Pot profits predicted to soar with legalization on the horizon

Business is booming for Canada's licensed medical marijuana producers. With legal pot on the way in 2017, growers could be set to cash in.

Booming Alberta company supplies nearly 4,000 customers, and demand is climbing

Aurora Cannabis' sprawling 55,000-square-foot medical marijuana production facility contains 10 of these grow rooms. (Erin Collins/CBC)

Tucked into the rolling hills of Alberta's ranch country, just down the road from the small town of Cremona, lies one of Canada's biggest medical marijuana operations.  

Just over an hour from Calgary, the Aurora Cannabis production facility is set back from the road, and ringed by barbed wire. 

Security is tight, inside and out.

Inside the sprawling 55,000-square-foot facility, key cards are needed to enter and exit each room, and security cameras perched above doors monitor everything that goes on.

Cam Battley, a vice-president of Aurora and a board member of the Cannabis Canada Association, which represents more than half of Canada's 31 licensed medical marijuana growers, says the idea that pot is a medicine has gone mainstream in Canada.

"There are now about 70,000 patients in the medical cannabis system and that number is growing by about 10 per cent per month, so it is growing exceedingly quickly."
Aurora vice-president Cam Battley holds a bag containing 1,000 grams of dried medicinal marijuana, worth about $8,000, in the facility's 'vault.' (Erin Collins/CBC)

Battley says the industry is set to expand even more when recreational pot becomes legal, as the federal government has promised in legislation planned for next spring.

"We have the capacity to produce very large volumes of high quality cannabis, so Aurora and other licensed producers do intend to be involved in the consumer cannabis market."

That could help push Aurora and other producers into profitability, and Battley says it could be great news for the economy, especially in Alberta which continues to suffer the impact of low oil prices.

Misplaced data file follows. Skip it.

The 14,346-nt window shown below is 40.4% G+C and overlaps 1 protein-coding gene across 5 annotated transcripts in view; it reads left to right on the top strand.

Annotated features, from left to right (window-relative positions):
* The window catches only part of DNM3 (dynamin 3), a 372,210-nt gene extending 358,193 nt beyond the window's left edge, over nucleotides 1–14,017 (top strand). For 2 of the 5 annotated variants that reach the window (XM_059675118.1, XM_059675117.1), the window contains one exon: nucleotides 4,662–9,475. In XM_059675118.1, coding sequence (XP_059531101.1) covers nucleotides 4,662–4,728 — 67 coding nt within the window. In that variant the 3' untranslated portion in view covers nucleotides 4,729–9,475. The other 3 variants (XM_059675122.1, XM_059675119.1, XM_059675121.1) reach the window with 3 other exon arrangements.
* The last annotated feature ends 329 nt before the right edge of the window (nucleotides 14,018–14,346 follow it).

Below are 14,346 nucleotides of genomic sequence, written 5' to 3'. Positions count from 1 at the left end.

"It will be an economic success story that this province can be proud of and, more broadly, this is something we are seeing across Canada. Canada has become the world leader not only in medical cannabis research but also in medical cannabis production."

In the Aurora operation, Joel Fuzat's tattooed wrist peaks out from his medical scrubs as he reaches out to buzz himself into the "vault."
Joel Fuzat shows off one of the 10 grow rooms at the Aurora Cannabis in Alberta. (Erin Collins/CBC)

Inside, Fuzat, who runs this facility, cradles a large silver package in his arms, "Here in my hand protecting it from light, heat and temperature is about $8,000 in medical grade cannabis," he says.

All around him, similar packages are stacked neatly on trolleys and shelves. Each shiny, pillow-sized envelope, contains 1,000 grams of dried pot, bagged, tagged and ready for delivery. 

"Today we just packaged container number 33,000. Not bad for just starting sales in January."

The 10 grow rooms can each house thousands of plants under warm yellow lights. As Fuzat enters grow room W1, a pleasant floral aroma wafts out.

"Here in W1 you will see a strain called Grape LA. It has about two or three weeks left until we harvest it."

Once harvested, the many different strains that are grown here will be packaged and shipped to one of Aurora's nearly 4,000 customers.
Jennifer Cummings, who suffers from Crohn's disease and has severe migraines, grabs a bud from her container of medical marijuana. (Erin Collins/CBC)

Jennifer Cummings, one of those customers, is part of a growing number of Canadians who are turning to medicinal pot for what ails them.

Cummings shows off a container of prescribed pot, and the vaporizer she uses to take her medicine on the dining table of her suburban Calgary home. 

Cummings, who has Crohn's disease and severe migraines, worked as a nurse before chronic pain forced her off the job, "I know pain from both sides I know pain as a patient and I know pain professionally,"  she says.

The mother of two says she was on drugs from opioids to beta blockers before turning to medicinal marijuana out of desperation. She says nothing has relieved her pain like pot.

"It just feels like you are being enveloped with this protective layer around you and it is a relief."

Cummings says it is time for people to change the way they view medical marijuana, "People need to stop looking at it as a drug with a negative connotation and start looking at it as a medicine." The strain of pot she uses does not cause any kind of high, she says. 

About the Author

Erin Collins

Senior reporter

Erin Collins is an award-winning senior reporter with CBC National News based in Calgary.